Veggie Family Secret: Tomatoes are Double First Cousins

Do you know what a penny looks like?

Yeah, I thought I did too. I mean, who doesn’t? The penny is the most common coin in circulation. The U.S. Mint stamps out over 20 million a day. Collectively, we own trillions. I have a fistful of them right now, rattling around at the bottom of my backpack. Penny. Duh.

But don’t jump on this one too fast. A classic experiment of 1979 showed that we’re all perfect morons when it comes to pennies.

The experimental subjects—twenty about-to-be humiliated American adults—were asked to sketch a penny, front and back, and then were scored for their inclusion (or not) of eight crucial penny features. Among these were Head (whose?) and Tail (what?), and the correct locations of such government-sanctioned penny verbiage as IN GOD WE TRUST, E PLURIBUS UNUM, UNITED STATES OF AMERICA, and ONE CENT.

Of the eight, most people got no more than three right. The only thing the majority agreed upon was the Head—Abraham Lincoln—but even so, half of them drew him facing in the wrong direction. In an even more crushing follow-up, when shown pictures of pennies (one genuine, fourteen fake), less than half of the test subjects were able to pick the real penny out of the counterfeit crowd. It’s clear that when it comes to pennies, we shouldn’t be making any foolish bets in bars.

The one exception to the rule—the sole person who got absolutely everything about the penny right, from the knot on Lincoln’s cravat to the elusive position of the word LIBERTY—was a penny collector.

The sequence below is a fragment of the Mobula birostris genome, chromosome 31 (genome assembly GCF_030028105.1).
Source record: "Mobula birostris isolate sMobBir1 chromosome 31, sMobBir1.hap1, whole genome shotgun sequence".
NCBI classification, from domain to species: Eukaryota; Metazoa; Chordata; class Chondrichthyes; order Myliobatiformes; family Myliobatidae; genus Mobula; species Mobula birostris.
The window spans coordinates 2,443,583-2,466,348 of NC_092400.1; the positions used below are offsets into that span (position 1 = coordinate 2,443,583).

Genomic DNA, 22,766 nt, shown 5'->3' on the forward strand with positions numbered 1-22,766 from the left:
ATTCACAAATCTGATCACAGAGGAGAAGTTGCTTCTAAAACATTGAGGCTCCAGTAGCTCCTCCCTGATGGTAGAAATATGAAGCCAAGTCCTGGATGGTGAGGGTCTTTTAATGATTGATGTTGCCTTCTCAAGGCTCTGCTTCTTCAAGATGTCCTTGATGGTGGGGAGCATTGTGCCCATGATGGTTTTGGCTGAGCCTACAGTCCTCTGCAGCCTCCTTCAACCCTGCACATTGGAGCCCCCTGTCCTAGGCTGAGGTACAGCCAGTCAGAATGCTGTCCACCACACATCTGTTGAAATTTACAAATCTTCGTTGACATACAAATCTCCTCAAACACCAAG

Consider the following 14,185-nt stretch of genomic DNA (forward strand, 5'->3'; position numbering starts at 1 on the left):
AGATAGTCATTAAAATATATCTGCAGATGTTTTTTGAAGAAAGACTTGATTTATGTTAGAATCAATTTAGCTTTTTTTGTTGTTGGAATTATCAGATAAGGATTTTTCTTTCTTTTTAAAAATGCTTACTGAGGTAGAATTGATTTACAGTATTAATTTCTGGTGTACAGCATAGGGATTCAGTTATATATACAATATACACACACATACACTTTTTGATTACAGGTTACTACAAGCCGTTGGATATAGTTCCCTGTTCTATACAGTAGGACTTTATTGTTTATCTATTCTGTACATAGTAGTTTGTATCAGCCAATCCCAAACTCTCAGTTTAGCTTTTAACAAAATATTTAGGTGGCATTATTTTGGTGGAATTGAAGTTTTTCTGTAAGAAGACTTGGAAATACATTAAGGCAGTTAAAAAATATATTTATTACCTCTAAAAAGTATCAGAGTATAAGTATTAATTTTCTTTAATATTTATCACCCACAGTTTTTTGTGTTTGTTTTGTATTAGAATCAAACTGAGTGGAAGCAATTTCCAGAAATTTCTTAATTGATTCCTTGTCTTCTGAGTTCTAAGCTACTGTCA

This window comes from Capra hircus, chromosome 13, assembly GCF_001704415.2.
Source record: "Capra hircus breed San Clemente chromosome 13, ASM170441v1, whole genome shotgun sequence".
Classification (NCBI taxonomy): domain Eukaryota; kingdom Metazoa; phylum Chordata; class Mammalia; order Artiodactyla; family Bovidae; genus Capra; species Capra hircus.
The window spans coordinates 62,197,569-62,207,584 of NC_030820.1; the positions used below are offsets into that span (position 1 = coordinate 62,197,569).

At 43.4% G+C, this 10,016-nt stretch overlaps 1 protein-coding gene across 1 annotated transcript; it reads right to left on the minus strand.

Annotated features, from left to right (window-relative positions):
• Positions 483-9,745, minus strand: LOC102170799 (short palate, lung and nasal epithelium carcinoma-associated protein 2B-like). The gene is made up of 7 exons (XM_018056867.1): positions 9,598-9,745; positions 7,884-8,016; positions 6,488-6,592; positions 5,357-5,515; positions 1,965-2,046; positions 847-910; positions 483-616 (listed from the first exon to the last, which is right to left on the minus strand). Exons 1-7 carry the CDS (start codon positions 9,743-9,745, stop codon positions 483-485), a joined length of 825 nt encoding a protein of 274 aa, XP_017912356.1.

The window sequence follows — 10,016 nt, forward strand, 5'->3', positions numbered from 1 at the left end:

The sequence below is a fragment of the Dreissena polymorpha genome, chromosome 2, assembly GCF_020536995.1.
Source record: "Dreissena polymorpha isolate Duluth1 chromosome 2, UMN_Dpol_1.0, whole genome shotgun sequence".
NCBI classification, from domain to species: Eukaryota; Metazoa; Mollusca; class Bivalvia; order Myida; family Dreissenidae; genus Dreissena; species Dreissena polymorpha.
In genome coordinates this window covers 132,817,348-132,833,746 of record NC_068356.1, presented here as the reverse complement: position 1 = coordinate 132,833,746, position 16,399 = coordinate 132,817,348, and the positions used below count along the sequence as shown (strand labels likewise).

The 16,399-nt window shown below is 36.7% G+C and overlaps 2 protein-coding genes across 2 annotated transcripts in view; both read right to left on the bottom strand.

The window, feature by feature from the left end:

Our Super-Efficient Brains

The researchers behind the experiment were studying a memory phenomenon called perceptual filtering, which is the reason that we can recognize something perfectly well without remembering any picky details. Brains don’t waste energy on non-essentials: for the most part we remember just enough—yup, looks like a penny—to comfortably get by. We filter out the rest, which means that we don’t pay any attention to it. In other words, nobody really knows what a penny looks like.

Unless, as in the case of the penny collector, pennies happen to be our life’s obsession. So the natural question is: since penny anatomy so obviously makes no never mind to most of us, who cares?

It’s a good point. But those pennies made me think about Charles Rick and tomatoes.

Photo of many different tomatoes.

Photograph by Skånska Matupplevelser

What Does a Tomato Really Look Like?

Charles—Charley—Rick was born in 1915 in Reading, Pennsylvania, where he grew up camping with the Boy Scouts and working in the family peach orchard. He got a Ph.D. in plant genetics from Harvard in 1940 and then moved to California, where he had a brief scientific flirtation with spiderwort plants and asparagus. Then he fell in love with tomatoes.

By the time he died in 2002 at the age of 87, he was a legendary tomato collector and the world’s foremost authority on tomato genetics and evolution. Today the C.M. Rick Tomato Genetics Resource Center at UC Davis—a vast gene bank of tomato varieties—is named after him.

So…what does a tomato look like?